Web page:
New England. He came out to Maine (then a 
•»*{ 14 ]p- 

province of France), and from there drifted 
down to New Haven, where he became a 
publisher and assisted Noah Webster with the 
famous dictionary. He also published a 
pocket-dictionary of his own, the first ever 
published in America. It is now extremely 
rare and copies bring enormous prices. 

This marriage only lasted about five years. 
There were two children, our grandmother, 
Eliza Maria, and a son, Henry. Edward 
O'Brien was sent by the Federal Government 
on a mission to the French West Indies. There 
he died of yellow fever. The son, Henry, 
lived to grow up and took to the sea. He 
made several voyages and was finally lost 
somewhere off the South American coast. 

Great-grandma did not remain long discon- 
solate. She had suitors by the score, but this 
time she picked out a worthy man, much 
older than herself, and one who would ap- 
preciate her right to rule. That being estab- 
lished they lived in harmony for a number of 
years. They had three sons, Pierrepont, 
Eleazer K. and Edward Foster: also four 
daughters; Harriet, Mary Ann, Jane and Caro- 
line. These ladies (our grandmother's half- 
sisters), as "the aunties", played quite a 
part in our family life. Although they were 
middle-aged women at the time of their 

4 ^sh 

mother's death, they were quite submerged 
as long as she lived. After that they made a 
happy and useful household. Aunt Harriet 
devoted herself to w^hat w^ould now^ be called 
social service. She w^as the founder and 
for many years president, of the New Haven 
Orphan Asylum, which is still a flourishing 
institution. Aunt Mary Ann took the society 
end, made the formal visits which etiquette 
demanded in those days, received callers and 
generally upheld the tradition of social pres- 
tige. Aunt Jane was the housekeeper, and a 
wonderful little housekeeper she was too. 
Aunt Caroline was the gardener and her 
plants, even in winter, v\^ere a wonder to see. 
Pierrepont Foster, irreverently knov/n to 
the younger members of the family as "Uncle 
Pip", married three times, but beyond the 
fact that two of his wives, were sisters and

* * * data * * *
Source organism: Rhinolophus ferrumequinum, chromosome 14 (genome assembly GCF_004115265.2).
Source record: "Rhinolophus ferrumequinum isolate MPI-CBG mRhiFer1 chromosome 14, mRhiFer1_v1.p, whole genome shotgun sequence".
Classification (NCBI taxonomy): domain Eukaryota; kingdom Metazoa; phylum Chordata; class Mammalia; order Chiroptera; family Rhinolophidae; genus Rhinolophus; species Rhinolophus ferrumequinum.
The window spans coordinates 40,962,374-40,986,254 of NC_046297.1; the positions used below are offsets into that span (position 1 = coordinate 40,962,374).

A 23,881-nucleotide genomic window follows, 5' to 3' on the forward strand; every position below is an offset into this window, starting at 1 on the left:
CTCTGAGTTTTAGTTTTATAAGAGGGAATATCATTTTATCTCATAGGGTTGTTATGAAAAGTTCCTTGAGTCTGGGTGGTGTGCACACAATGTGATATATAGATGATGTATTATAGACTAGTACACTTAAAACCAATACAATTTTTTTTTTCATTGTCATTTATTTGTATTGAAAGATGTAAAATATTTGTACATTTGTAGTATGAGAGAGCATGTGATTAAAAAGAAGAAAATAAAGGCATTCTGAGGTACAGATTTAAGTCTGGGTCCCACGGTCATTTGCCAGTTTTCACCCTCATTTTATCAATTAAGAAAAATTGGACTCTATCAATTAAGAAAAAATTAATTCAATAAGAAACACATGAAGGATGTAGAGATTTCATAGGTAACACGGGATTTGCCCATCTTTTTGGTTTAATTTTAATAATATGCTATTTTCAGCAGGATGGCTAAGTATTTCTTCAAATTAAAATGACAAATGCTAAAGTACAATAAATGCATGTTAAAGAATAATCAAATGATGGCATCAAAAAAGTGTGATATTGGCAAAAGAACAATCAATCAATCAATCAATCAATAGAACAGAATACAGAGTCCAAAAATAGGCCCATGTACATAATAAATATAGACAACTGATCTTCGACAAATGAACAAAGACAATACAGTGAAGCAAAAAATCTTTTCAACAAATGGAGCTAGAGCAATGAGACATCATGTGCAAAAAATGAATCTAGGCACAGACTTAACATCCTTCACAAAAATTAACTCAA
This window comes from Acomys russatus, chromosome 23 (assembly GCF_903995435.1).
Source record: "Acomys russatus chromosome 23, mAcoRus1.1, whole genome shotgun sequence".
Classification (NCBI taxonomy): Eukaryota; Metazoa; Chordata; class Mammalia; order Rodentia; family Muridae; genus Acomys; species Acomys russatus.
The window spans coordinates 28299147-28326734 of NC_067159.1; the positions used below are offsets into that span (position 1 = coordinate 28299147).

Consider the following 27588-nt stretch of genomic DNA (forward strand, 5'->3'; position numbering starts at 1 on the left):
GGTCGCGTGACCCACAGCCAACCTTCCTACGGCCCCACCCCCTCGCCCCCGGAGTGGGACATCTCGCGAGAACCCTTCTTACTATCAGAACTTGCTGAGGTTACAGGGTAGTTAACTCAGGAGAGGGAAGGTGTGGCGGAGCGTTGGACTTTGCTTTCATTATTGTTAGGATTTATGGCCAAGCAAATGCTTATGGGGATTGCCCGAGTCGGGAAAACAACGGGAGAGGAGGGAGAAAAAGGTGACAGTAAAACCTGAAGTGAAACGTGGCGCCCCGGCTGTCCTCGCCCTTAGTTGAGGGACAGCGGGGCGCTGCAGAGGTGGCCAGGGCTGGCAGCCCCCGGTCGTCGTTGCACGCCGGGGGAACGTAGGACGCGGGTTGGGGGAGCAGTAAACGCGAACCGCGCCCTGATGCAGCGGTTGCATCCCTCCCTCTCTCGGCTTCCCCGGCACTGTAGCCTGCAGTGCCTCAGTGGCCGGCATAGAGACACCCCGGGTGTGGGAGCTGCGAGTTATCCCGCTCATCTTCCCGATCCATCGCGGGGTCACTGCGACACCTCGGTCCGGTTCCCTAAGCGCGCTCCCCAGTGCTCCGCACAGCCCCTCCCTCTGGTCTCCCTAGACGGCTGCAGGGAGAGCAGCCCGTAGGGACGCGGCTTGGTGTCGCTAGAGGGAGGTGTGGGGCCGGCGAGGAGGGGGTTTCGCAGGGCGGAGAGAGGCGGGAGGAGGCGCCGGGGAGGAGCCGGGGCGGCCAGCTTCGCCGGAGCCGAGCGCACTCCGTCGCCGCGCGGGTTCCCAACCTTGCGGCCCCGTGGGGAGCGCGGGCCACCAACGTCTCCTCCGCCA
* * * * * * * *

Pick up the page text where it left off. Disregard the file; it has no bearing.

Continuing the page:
that their names were Bishop and that he had 
one son, Will Law Foster, I know little of 
the family. Uncle Eleazer was a very dis- 
tinguished jurist in Connecticut and is quoted 
with much respect in so important a book as 
Bryce's, American Commonwealth. He mar- 
ried Mary Codrington, daughter of Governor 
Codrington of Jamaica, West Indies. He had 
three sons, Eleazer, who married a Miss San- 
ford and founded Sanford in Florida; William, 
^{ 1 6 }?* 

who married Miss Betts and was for many- 
years editor of the Buffalo Express and Courier; 
and Dr. John P. C. Foster, well-known even 
to your generation as "Cousin John." He 
married, as you well know, his second-cousin, 
Josephine Bicknell, whose mother, cousin 
Teresa Pierrepont, was the granddaughter of 
Uncle Hezekiah, our great-grandmother's 
brother. Uncle Eleazer was a most delightful 
person. He was very out-spoken even as a 
child. The story is told of him that he was 
taken to see some religious waxworks. The 
other children were all much impressed, but 
Uncle Eleazer, pointing at a figure representing 
David and his Harp, demanded to know loudly 
"Who's the old devil playing on a fiddle?" 
Though his sisters, the aunties, were in a 
chronic state of being shocked at Eleazer, 
they all missed him sadly enough when he 
passed on, as indeed did we all. 

Edward, the youngest son, lived always in 
Potsdam, New York. He was married and had 
one daughter, Mary, but I do not know the 
maiden-name of his wife. 

One other member of great-grandma's house- 
hold must be included in this brief account, 
as his wanderings and adventures thrilled two 
generations of nephews and nieces. This was 
UncJe John Pierrepont, a brother of great- 

^i{ 17 )?«- 

grandmother's, but whether older or younger 
I don't know. His history, for us, began in 
India. He had gone out as supercargo on a 
ship, but left to engage in some business for 
himself. This enterprise was apparently suc- 
cessful as after some years he sailed for home, 
this time as a passenger, bringing his treasure 
with him. Unfortunately the captain of the 
ship was a villain, and finding out about the 
treasure, concocted a scheme to get hold of it. 
So one fine day he sailed into a port on one of 
the Malay Islands. There he persuaded Uncle 
John to land with a mate and some sailors, 
saying the vessel would stay some time. Very 
soon, however, the men slipped away, returned 
to the ship, and off they sailed, leaving Uncle 
John marooned. The ship finally arrived in 
England and reported that the passenger, John 
Pierrepont, had been lost at sea, and so the 
news came to his family in this country. The 
captain got nothing by his treachery, as all